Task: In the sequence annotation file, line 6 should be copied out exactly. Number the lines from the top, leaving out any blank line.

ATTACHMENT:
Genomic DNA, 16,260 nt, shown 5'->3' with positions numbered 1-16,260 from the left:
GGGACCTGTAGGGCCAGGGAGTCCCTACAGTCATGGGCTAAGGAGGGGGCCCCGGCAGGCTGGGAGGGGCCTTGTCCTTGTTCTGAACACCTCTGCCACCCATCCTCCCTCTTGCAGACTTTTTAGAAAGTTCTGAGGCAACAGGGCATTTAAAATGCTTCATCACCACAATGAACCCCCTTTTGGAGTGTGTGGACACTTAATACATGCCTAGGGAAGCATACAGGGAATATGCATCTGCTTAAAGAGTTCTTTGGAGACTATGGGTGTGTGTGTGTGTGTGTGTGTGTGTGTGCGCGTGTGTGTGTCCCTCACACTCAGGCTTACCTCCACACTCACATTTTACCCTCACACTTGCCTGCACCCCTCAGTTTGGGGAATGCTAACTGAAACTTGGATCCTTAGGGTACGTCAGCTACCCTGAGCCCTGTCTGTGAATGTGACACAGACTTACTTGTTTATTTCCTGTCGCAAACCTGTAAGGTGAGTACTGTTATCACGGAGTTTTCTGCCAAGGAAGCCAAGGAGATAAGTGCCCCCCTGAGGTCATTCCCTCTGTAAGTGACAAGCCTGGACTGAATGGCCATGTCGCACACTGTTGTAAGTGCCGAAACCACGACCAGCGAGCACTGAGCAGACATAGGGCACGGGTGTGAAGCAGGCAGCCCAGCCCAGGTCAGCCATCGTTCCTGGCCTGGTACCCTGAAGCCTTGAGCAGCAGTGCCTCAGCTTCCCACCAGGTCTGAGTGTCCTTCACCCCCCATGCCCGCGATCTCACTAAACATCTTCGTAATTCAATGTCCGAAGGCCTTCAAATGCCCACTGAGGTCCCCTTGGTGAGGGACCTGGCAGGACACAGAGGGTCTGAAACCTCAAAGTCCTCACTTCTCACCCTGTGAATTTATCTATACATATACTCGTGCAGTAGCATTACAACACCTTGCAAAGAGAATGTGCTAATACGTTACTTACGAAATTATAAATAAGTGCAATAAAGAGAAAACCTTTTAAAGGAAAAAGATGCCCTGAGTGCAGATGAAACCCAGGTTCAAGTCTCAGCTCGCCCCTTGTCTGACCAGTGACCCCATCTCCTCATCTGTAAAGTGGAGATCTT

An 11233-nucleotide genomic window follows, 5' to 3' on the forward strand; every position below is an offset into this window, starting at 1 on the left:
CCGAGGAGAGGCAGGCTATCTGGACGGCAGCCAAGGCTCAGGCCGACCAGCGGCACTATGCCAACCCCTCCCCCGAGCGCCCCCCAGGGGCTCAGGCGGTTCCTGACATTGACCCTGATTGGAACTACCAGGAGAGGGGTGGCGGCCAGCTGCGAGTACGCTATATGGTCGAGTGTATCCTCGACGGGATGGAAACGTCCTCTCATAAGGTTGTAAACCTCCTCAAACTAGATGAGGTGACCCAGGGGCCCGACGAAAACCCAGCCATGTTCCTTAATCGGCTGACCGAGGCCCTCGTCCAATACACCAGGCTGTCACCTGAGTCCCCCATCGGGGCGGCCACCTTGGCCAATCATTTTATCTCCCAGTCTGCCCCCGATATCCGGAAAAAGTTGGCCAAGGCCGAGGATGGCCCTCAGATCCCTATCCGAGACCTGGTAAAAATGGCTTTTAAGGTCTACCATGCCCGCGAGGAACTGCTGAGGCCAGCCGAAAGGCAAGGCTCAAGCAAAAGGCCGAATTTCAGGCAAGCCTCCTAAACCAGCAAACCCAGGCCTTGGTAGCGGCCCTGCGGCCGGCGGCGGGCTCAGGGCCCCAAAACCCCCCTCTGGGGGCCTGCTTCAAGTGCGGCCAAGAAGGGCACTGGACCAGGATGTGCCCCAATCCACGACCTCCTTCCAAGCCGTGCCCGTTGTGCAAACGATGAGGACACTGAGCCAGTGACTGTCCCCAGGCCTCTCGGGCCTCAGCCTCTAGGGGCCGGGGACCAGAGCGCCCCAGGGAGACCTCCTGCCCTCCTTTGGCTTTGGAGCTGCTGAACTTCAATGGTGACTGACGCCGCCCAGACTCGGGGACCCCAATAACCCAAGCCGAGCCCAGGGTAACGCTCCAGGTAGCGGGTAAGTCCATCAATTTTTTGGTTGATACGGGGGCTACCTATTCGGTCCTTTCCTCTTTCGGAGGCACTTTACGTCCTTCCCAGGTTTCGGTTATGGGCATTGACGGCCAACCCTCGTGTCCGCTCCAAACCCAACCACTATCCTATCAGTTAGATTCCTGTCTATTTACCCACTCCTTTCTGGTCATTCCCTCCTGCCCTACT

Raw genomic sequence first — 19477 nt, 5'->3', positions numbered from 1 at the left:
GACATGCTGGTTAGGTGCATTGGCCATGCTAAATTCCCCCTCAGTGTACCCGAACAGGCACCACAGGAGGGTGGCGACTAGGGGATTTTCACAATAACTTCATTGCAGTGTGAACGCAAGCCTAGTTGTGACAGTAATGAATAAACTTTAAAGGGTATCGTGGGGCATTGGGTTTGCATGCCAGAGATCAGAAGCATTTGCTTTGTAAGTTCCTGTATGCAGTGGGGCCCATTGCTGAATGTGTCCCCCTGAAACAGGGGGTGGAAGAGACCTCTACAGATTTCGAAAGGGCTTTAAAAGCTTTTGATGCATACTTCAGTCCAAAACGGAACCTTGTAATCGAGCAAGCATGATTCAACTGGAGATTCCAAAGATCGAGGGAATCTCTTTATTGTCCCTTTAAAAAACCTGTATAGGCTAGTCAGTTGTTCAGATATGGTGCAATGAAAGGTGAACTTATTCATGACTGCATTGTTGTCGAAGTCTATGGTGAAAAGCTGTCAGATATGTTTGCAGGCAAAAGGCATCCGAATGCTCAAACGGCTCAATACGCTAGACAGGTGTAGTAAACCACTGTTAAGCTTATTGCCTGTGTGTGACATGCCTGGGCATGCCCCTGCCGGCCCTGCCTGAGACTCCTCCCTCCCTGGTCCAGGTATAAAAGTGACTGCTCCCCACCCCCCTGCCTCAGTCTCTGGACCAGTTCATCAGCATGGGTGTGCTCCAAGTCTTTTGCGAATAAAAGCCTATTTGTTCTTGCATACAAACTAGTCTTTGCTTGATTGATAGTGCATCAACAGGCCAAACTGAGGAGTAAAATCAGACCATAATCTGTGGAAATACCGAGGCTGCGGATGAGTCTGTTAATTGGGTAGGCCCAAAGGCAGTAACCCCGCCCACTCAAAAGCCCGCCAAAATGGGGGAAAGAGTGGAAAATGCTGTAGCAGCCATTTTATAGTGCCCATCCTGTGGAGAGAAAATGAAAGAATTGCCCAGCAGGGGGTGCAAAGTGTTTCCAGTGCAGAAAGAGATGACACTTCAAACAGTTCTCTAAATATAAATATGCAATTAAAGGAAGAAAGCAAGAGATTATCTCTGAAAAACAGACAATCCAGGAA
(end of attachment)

GACATGCTGGTTAGGTGCATTGGCCATGCTAAATTCCCCCTCAGTGTACCCGAACAGGCACCACAGGAGGGTGGCGACTAGGGGATTTTCACAATAACTTCATTGCAGTGTGAACGCAAGCCTAGTTGTGACAGTAATGAATAAACTTTAAAGGGTATCGTGGGGCATTGGGTTTGCATGCCAGAGATCAGAAGCATTTGCTTTGTAAGTTCCTGTATGCAGTGGGGCCCATTGCTGAATGTGTCCCCCTGAAACAGGGGGTGGAAGAGACCTCTACAGATTTCGAAAGGGCTTTAAAAGCTTTTGATGCATACTTCAGTCCAAAACGGAACCTTGTAATCGAGCAAGCATGATTCAACTGGAGATTCCAAAGATCGAGGGAATCTCTTTATTGTCCCTTTAAAAAACCTGTATAGGCTAGTCAGTTGTTCAGATATGGTGCAATGAAAGGTGAACTTATTCATGACTGCATTGTTGTCGAAGTCTATGGTGAAAAGCTGTCAGATATGTTTGCAGGCAAAAGGCATCCGAATGCTCAAACGGCTCAATACGCTAGACAGGTGTAGTAAACCACTGTTAAGCTTATTGCCTGTGTGTGACATGCCTGGGCATGCCCCTGCCGGCCCTGCCTGAGACTCCTCCCTCCCTGGTCCAGGTATAAAAGTGACTGCTCCCCACCCCCCTGCCTCAGTCTCTGGACCAGTTCATCAGCATGGGTGTGCTCCAAGTCTTTTGCGAATAAAAGCCTATTTGTTCTTGCATACAAACTAGTCTTTGCTTGATTGATAGTGCATCAACAGGCCAAACTGAGGAGTAAAATCAGACCATAATCTGTGGAAATACCGAGGCTGCGGATGAGTCTGTTAATTGGGTAGGCCCAAAGGCAGTAACCCCGCCCACTCAAAAGCCCGCCAAAATGGGGGAAAGAGTGGAAAATGCTGTAGCAGCCATTTTATAGTGCCCATCCTGTGGAGAGAAAATGAAAGAATTGCCCAGCAGGGGGTGCAAAGTGTTTCCAGTGCAGAAAGAGATGACACTTCAAACAGTTCTCTAAATATAAATATGCAATTAAAGGAAGAAAGCAAGAGATTATCTCTGAAAAACAGACAATCCAGGAA